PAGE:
Education institutions across the state will need to leverage data around student progression and industry wages to improve this alignment between educational and workforce needs, he said.
In the plan, the state also sets forth new goals around research, development, and innovation to keep the state competitive and to renew its commitment to equity. Ninety-five percent of the state’s population growth in the last decade was seen in communities of color, yet statewide, Black and Hispanic adults lag far behind white adults in educational attainment. Texas cannot reach its goals if they are not advanced equitably to make sure all residents have the opportunity to participate in, contribute to, and benefit from the state’s economy, he said.
In his remarks, Keller noted the emergence of non-credit workforce programs that are stackable with for-credit and other credentialing programs and acknowledged the importance of education and employers working together to align convertible programs and credentials.
“That’s really hard work to do well, and it requires close partnership with the employers to understand the career trajectories, to understand with the skills look like. But the payoff for the employers, the payoff for students is really transformative,” Keller said.
Work-based learning, apprenticeship programs, and internships are among the best and most cost-effective ways to ensure this alignment, he said, adding that these opportunities need not be limited to large employers. Effective work-based learning and internship programs require strong engagement and partnership with employers to ensure employers, students, and educational institutions achieve mutual outcomes.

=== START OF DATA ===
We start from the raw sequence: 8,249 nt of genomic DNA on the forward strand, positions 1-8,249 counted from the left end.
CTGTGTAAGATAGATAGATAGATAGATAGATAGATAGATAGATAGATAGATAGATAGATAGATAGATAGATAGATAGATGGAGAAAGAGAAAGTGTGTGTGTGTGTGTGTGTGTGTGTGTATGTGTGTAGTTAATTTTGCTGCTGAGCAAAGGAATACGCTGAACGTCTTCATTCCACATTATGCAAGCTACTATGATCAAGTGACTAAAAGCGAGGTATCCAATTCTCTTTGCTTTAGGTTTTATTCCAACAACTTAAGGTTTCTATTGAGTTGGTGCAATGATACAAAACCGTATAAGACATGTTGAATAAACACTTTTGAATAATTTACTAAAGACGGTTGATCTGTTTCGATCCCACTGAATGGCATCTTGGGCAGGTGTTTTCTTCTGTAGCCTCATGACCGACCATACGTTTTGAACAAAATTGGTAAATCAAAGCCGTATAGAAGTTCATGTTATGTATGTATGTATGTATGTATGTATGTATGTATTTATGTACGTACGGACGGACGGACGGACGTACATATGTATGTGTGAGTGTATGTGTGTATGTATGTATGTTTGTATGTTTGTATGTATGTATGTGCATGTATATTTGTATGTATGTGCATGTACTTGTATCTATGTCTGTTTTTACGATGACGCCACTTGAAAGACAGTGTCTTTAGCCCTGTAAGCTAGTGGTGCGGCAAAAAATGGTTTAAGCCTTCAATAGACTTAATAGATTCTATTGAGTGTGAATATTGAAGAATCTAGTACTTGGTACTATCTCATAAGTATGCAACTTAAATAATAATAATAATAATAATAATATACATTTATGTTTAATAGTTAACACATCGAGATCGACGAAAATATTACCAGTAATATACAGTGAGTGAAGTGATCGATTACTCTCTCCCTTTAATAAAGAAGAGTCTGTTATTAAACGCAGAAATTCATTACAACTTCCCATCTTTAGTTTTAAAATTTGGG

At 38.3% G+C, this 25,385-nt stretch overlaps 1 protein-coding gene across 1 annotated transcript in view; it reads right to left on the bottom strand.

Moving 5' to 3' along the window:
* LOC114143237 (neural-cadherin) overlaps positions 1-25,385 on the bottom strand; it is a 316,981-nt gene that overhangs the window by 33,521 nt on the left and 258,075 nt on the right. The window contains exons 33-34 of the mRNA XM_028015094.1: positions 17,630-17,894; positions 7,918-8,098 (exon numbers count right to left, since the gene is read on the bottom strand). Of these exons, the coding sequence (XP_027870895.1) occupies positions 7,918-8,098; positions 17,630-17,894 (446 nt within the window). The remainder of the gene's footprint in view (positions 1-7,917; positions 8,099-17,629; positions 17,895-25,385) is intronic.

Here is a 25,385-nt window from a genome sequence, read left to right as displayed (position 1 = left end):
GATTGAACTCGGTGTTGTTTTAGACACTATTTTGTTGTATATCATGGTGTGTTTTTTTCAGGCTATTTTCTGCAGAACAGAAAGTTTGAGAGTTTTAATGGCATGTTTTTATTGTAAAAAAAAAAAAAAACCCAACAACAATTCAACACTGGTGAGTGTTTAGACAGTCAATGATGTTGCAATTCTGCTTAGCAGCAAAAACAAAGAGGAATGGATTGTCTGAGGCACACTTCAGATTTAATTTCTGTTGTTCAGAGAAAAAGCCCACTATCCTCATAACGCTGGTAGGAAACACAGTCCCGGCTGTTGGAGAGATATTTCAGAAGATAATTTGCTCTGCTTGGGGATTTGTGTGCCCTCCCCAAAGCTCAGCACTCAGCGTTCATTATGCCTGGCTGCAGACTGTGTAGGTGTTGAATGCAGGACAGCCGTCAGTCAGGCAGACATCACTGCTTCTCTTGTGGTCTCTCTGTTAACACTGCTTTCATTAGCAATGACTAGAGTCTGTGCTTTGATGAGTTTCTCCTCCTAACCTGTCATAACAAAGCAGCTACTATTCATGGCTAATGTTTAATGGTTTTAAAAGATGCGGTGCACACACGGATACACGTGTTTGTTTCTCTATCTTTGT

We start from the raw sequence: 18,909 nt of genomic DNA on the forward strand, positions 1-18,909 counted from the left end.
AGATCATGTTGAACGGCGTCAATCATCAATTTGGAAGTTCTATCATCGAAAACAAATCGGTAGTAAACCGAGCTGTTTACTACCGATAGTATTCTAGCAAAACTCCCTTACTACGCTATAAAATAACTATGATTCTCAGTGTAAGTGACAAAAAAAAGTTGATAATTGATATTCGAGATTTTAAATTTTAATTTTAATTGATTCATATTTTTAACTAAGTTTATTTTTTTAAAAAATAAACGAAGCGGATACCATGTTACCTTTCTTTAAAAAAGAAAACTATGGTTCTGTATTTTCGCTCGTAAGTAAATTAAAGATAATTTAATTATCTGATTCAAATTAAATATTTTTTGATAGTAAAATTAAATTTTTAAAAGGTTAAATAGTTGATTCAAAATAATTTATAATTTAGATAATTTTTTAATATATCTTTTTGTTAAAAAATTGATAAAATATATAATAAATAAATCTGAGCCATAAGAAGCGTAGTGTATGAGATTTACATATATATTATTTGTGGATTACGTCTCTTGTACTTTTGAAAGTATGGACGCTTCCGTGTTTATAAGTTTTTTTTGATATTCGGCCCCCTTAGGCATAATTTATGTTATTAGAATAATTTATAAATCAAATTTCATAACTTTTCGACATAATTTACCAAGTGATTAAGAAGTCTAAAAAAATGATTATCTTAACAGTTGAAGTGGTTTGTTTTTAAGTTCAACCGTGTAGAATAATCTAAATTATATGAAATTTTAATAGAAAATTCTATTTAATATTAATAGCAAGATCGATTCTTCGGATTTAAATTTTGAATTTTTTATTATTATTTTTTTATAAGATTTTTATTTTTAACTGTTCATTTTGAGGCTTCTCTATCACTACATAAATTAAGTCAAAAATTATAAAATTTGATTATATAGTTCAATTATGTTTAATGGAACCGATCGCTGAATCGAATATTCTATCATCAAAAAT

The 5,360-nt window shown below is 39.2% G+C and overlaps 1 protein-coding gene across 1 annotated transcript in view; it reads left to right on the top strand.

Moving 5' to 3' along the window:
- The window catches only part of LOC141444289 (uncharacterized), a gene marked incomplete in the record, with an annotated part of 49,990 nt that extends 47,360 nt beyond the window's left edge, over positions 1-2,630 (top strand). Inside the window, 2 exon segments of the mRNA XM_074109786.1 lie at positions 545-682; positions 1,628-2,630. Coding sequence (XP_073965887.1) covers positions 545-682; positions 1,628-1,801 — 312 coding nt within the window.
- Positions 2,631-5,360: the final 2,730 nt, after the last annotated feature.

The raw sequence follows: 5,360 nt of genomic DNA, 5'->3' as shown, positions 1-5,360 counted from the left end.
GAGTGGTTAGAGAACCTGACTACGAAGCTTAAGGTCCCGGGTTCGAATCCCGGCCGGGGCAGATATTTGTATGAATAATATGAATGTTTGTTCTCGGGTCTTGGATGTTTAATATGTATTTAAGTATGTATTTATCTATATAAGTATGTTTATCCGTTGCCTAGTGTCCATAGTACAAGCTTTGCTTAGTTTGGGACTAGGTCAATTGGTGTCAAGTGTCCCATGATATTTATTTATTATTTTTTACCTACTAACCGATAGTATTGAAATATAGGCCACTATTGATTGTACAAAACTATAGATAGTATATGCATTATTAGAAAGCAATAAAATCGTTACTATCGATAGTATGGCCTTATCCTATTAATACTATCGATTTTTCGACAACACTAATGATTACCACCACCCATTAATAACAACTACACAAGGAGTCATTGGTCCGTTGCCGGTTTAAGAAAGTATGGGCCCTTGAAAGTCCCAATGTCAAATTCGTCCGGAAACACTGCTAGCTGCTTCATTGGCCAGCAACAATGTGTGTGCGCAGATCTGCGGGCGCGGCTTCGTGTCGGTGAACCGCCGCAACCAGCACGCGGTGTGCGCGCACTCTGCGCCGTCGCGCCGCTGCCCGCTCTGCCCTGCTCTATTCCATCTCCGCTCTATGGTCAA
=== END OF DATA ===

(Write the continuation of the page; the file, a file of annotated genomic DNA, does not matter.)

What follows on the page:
Keller also touched on the state’s continuing work to improve student advising, the value of dual credit and dual-enrollment programs, and the need to engage students at a younger age to help them advance through their high school requirements and courses that will transfer into any college or university.
Community colleges are in many ways the “safety net” of American higher education, offering a breadth of options for adult learners from English language proficiency to high school completion and equivalency programs, to transfer and continuing education, and workforce programs, he said. Nearly 250,000 Texans have left the educational pipeline either at a K-12 or a higher education level since the start of the COVID-19 pandemic. Keller believes the vast majority have taken jobs to contribute to the household income – likely low-wage and low-mobility jobs – and will need to turn to community colleges for upskilling support over the next several years.
There is urgency for action and to focus on education resources and policy to meet these challenges head-on, particularly for community colleges.
“That’s the thing that I’m most worried about – that we won’t work like we’re running out of time – because we are,” Keller said.
The Partnership’s UpSkill Houston initiative works to strengthen the talent pipeline employers need to grow their businesses and to help all Houstonians build relevant skills and connect to good careers that increase their economic opportunity and mobility. Learn more.
The UpSkill Houston initiative’s UpSkill Works Forum Series presents conversations with regional business, education and community leaders, policy makers and high-profile thought leaders on the key workforce issues the greater Houston region confronts. See previous forums here.